Gulfport To Drop Lawsuit Against Barnesville

October 15, 2015
Shale Play

BARNESVILLE - Mayor Dale Bunting says Gulfport Energy will dismiss a lawsuit it filed against the village in March.

According to a joint statement Saturday, Gulfport and village leaders have agreed that the legal dispute is an obstacle to the resolution of their differences. Antero, which intervened as a party to the suit, agrees. As a result, Gulfport will drop the case and continue to work with Antero and Barnesville officials to come to a resolution.

"While the parties have not resolved their differences, they do agree that the lawsuit is an impediment to discussion of and resolution of those differences," the statement notes. "The parties agree that the pending litigation does not provide the best and most cost effective forum in which to address all present concerns of all parties.

"As a result, Gulfport will voluntarily dismiss its lawsuit at this time. Gulfport, the Village of Barnesville and Antero will continue to discuss all aspects of their relationships and will attempt to resolve their differences without resort to litigation."

The company's complaint, filed March 5 in U.S. District Court for the Southern District of Ohio, claims the Oklahoma City-based firm should be allowed to take water from the Slope Creek Reservoir at Barnesville unless the "health and safety of area residents and businesses are impaired."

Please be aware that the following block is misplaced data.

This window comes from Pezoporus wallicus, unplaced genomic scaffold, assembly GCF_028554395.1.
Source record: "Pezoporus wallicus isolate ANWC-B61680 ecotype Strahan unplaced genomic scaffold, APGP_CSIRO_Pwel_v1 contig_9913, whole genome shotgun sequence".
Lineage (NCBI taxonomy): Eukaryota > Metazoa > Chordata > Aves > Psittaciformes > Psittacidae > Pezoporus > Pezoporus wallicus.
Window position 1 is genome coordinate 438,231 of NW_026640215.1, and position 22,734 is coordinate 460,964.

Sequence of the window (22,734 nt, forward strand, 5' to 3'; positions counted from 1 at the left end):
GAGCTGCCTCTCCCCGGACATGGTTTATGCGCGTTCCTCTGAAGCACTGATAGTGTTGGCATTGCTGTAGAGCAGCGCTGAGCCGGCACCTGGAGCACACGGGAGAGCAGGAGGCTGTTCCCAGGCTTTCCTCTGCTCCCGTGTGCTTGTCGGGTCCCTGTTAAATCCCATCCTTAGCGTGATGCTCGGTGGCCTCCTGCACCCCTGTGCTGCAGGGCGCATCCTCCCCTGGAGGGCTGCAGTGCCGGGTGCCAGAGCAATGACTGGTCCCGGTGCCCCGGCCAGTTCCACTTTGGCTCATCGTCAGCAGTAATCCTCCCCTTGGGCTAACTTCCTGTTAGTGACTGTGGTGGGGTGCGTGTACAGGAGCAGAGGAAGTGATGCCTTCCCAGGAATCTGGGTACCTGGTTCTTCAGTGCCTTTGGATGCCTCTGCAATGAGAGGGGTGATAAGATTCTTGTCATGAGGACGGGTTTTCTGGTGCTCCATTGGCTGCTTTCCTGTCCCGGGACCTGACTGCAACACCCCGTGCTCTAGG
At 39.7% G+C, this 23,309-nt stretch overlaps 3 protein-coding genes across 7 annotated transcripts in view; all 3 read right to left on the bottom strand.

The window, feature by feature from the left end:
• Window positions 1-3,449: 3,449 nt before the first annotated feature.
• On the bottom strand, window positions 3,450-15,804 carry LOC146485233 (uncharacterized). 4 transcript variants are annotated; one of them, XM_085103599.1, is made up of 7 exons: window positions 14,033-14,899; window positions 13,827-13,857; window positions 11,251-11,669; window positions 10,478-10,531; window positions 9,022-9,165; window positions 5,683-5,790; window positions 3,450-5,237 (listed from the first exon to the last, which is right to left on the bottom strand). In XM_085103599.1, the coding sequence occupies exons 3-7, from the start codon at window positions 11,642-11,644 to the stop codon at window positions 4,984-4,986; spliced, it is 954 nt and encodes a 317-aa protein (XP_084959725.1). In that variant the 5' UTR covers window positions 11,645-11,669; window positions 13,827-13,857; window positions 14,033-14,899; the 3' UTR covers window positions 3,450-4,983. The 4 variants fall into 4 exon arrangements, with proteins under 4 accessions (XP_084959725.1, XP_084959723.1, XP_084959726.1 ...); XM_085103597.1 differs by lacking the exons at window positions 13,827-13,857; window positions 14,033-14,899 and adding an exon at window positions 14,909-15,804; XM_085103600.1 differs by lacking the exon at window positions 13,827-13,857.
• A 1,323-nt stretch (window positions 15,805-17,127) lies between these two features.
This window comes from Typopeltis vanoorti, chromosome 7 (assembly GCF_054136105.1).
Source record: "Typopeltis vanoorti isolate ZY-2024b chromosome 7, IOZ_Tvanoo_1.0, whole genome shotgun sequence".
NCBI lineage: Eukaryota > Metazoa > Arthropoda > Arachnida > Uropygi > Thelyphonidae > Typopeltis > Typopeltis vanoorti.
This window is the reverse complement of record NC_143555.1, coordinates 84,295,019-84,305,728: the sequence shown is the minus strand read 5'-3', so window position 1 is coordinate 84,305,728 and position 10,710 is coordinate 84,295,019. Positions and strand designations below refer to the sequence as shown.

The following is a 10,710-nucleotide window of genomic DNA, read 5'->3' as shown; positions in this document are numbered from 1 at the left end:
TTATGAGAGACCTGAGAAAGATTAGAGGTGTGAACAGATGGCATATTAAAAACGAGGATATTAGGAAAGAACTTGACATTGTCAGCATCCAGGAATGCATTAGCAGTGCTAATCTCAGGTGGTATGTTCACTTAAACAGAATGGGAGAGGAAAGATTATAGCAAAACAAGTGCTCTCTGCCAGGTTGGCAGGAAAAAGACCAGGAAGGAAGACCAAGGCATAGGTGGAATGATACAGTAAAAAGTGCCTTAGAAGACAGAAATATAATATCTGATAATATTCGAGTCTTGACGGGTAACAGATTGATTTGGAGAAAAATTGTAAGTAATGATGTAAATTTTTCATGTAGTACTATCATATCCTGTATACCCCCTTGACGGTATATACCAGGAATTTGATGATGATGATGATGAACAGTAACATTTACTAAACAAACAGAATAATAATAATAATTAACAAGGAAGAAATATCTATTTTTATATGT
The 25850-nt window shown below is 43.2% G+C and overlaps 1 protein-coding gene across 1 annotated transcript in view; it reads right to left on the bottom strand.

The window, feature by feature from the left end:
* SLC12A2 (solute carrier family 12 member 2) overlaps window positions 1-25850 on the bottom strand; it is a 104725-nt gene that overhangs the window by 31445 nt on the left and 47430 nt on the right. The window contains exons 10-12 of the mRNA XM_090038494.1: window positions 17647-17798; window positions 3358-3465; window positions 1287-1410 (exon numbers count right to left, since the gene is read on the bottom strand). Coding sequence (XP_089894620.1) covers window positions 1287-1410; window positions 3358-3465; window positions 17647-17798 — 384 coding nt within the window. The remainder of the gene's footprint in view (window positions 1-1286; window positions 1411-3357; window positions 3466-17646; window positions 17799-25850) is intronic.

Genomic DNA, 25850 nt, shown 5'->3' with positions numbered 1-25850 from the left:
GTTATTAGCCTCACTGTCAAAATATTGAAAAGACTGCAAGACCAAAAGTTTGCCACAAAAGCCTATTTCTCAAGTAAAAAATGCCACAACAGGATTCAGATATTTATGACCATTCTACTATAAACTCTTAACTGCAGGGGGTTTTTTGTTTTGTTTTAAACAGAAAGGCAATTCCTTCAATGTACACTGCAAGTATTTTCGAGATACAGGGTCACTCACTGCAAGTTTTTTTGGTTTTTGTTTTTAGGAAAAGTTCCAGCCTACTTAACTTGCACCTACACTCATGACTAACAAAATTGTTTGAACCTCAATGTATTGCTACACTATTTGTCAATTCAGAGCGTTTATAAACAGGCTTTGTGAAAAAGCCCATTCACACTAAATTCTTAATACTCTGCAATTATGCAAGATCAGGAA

"Barnesville has frustrated Gulfport's right to develop minerals under the mineral rights agreement by refusing to provide Gulfport with water in violation of Gulfport's water rights," company attorney O. Judson Scheaf states in the complaint.

Gulfport is one of several companies fracking in the area of the western Belmont County village of 4,100 residents. The village hired Columbus, Ohio-based attorney Kevin McDermott to help Barnesville Solicitor Marlin Harper defend the village against the driller. McDermott's answer to Gulfport's complaint includes a request to receive payment for his services.

"The village denies frustrating (Gulfport's) right to develop minerals and denies violating (Gulfport's) water rights," McDermott states.

Scheaf cited an Aug. 17, 2012, agreement Barnesville officials signed that allows Gulfport to buy water from the reservoir for $10 per 1,000 gallons. The contract shows the firm would be able to draw the water until a point when the village would determine such action would endanger "health and safety of area residents and businesses."

However, McDermott took issue with Gulfport's interpretation that it had the "unrestricted right" to do this. Barnesville officials intended to sell water to multiple frackers, Harper said.

Leaders of both Barnesville and Gulfport had until this month to resolve the matter among themselves, according to U.S. District Magistrate Judge Norah King. A pretrial conference had been set for Thursday.

Village officials declined to comment further on the matter. Attempts to contact Gulfport and Antero for comment Saturday were unsuccessful.

 
 

 

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